One thing nice about the Klipsch is that the connections for the satellites are normal speaker wire with a miniplug on the end. Should be fairly easy to rig up your own connectors if the supplied separation distance isn't enough for your needs.
If you want the best sound you can find, go with the Klipsch hands down. If size is your concern go with the Bose. Most other items noted are personal taste and opinion so you can make your judgments of off my previous information.
WHAT'D I KEEP?:
I kept the Bose. They look incredible, save my desk space well and at low volumes with an adjusted EQ they seem to sound good enough to do the job. I love the puck controller as well. I know many people dislike Bose but I think they have a nice product in the Companion 3's. It should probably be priced between $75 and $150 but an extra $100 spaced over an estimated 5 years of use is only $20 a year.
76 of 87 people found the following review helpful
Since I bought my first stereo system in the late 1970s, most component purchase decisions have been about looking for the right compromise between performance and price. In this case, the combinations of Klipsch's tradition of great speakers and an in-store audition made me disregard the price point, and --after months of monk-like-denial of other little wants-- plunk down the significant $ these requre. If price is your ONLY consideration, then hese speakers have some excellent competition from Logitech (and soon, from their own company, when the GMX D-5.1 are released in Feb 2003). But: These are equal to --or better-- than best home stereo speakers I've ever owned. And at that level of performance (even with adding of a 5.1 capable sound card if you don't already have one), then these are at a modest price point. Like loud??? Crank 'em up. Not only will you risk your hearing, but you'll be amazed at how damned crisp the sound was just before deafness set in. Issues: The subwoofer is not for confined spaces. The "control tower" user interface has some issues (the power button is inexplicably located on its side, and the smaller center/rear/sub adjustment knobs would be improved by either some backlit labels and or a configuration that visually establishes their relationship): these are minor points, but surprising oversights in a speaker system that wil require most of four hundred dollars to buy. But: put in your favorite tunes (interesting note for P2P lovers whose music may be mostly downloaded: Klipsch indicates in their manual that these speakers will reveal the loss of fidelity in the MP3 format. Be prepared!), turn up the volume and all is forgiven. These rock. Period.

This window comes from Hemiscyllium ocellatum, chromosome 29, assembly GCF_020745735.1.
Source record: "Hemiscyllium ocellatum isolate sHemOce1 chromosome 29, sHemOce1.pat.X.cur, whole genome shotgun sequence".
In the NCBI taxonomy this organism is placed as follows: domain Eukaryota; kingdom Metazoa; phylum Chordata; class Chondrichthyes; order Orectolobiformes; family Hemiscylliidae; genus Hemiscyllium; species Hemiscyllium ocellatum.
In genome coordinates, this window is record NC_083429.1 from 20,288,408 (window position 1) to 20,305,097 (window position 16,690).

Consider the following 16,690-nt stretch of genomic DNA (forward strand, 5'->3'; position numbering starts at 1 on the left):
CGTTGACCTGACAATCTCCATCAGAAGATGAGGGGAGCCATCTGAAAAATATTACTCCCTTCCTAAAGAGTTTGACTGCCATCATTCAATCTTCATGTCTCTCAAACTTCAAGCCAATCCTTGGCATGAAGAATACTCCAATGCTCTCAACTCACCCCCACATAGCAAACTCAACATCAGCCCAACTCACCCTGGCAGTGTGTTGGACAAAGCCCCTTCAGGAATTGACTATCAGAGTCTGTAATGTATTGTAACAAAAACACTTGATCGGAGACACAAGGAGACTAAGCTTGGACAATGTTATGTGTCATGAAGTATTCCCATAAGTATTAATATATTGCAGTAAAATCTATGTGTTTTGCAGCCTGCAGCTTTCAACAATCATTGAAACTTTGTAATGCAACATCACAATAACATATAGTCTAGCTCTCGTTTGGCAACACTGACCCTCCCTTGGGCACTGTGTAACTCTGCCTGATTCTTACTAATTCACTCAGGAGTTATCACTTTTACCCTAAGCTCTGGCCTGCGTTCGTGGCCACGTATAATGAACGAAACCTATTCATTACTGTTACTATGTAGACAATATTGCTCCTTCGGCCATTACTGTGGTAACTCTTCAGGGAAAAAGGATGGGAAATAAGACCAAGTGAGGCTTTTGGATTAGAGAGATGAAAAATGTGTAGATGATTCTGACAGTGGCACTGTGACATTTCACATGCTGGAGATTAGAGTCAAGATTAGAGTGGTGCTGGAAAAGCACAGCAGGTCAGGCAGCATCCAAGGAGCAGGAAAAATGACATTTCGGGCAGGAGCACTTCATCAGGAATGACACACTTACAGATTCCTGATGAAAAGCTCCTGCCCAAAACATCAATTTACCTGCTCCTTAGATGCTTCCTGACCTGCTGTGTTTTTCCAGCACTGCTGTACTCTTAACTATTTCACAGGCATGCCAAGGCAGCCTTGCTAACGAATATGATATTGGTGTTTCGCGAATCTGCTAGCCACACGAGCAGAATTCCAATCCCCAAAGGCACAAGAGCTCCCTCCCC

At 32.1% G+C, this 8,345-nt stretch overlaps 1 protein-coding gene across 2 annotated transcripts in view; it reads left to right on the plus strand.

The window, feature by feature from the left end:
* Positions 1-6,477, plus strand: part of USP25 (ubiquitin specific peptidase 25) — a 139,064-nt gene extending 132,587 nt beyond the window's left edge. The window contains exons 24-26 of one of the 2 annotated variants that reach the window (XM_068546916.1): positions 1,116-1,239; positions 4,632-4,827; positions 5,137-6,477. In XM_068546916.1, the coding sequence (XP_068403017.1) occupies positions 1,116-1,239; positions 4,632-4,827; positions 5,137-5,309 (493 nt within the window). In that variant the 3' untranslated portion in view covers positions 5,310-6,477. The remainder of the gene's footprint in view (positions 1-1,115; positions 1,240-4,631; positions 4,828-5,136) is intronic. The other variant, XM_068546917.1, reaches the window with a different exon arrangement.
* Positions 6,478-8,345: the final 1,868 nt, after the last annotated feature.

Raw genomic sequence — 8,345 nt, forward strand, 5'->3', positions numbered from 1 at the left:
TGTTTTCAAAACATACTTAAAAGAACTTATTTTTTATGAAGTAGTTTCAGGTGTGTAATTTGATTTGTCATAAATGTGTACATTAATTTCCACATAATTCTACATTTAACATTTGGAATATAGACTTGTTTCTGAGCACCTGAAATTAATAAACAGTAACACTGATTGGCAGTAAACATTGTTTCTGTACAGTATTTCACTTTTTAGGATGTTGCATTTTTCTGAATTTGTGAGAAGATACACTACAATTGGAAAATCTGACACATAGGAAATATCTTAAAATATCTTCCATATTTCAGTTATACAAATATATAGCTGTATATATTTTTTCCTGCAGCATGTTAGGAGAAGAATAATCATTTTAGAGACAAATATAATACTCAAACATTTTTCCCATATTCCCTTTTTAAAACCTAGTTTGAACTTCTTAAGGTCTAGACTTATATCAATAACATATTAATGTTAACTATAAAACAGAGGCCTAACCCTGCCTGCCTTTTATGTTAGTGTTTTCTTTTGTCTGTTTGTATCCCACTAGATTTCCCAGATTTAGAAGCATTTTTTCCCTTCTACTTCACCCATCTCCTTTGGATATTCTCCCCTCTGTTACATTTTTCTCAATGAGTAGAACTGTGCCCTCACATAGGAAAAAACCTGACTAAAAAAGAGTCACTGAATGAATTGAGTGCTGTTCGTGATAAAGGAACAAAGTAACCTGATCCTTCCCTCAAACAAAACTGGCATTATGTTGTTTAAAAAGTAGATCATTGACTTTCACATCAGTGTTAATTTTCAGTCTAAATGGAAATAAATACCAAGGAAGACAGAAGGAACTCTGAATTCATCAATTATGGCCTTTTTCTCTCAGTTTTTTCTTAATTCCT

75 of 87 people found the following review helpful
on November 6, 2002
I absolutely love this system. They sound excellent with hard hitting bass and responsive highs - and that's what's so sad about the situation, because I'm returning my second system now and they're gonna be sending me my third, since they only last about 9 months. When I called this time for a return authorization number, the customer service rep said, "What's wrong, the subwoofer works but all the other speakers don't?" They must know about it then. When I got my second system, they said they fixed the problem - obviously not. This is a very expensive system and it gets excellent reviews so the thought of purchasing it is very tempting, but the other reviewers are right, it won't last long, so keep that in mind. Also keep in mind that it costs about [$$] for UPS shipping back to the company since its so heavy, with a 2 month turn around time, so factor that into your descision. Although the system can put out alot of power, I don't play my music very loud at all and the system is protected from surges. I think there's a design flaw somewhere. Plus the volume knob is very touchy - going from 10 to 23 to 24 to 35 with the turn of the knob. Not very percise - you'll find yourself turning it back and forth trying to get to where you want to be. In conclusion - excellent sounding system, if you only need it for a short time.
40 of 45 people found the following review helpful
on January 19, 2006
Yes, these speakers are as great as they are made out to be in terms of sound. However, two weeks after I bought my first pair, the left speaker went out. After checking all the wiring and messing around with it, I realized that the speaker worked fine, it just wasnt recieving any signals from the sub. So I took them back and replaced them with another pair. The ones I have now have worked great for a year, but now the same thing is happening again. No signal coming from the sub to the left speaker. I am just getting tired of having to replace these, because they are really wonderful sounding speakers. I don't want to get a different pair, but I will because I don't feel like going through this everytime I get a set of these.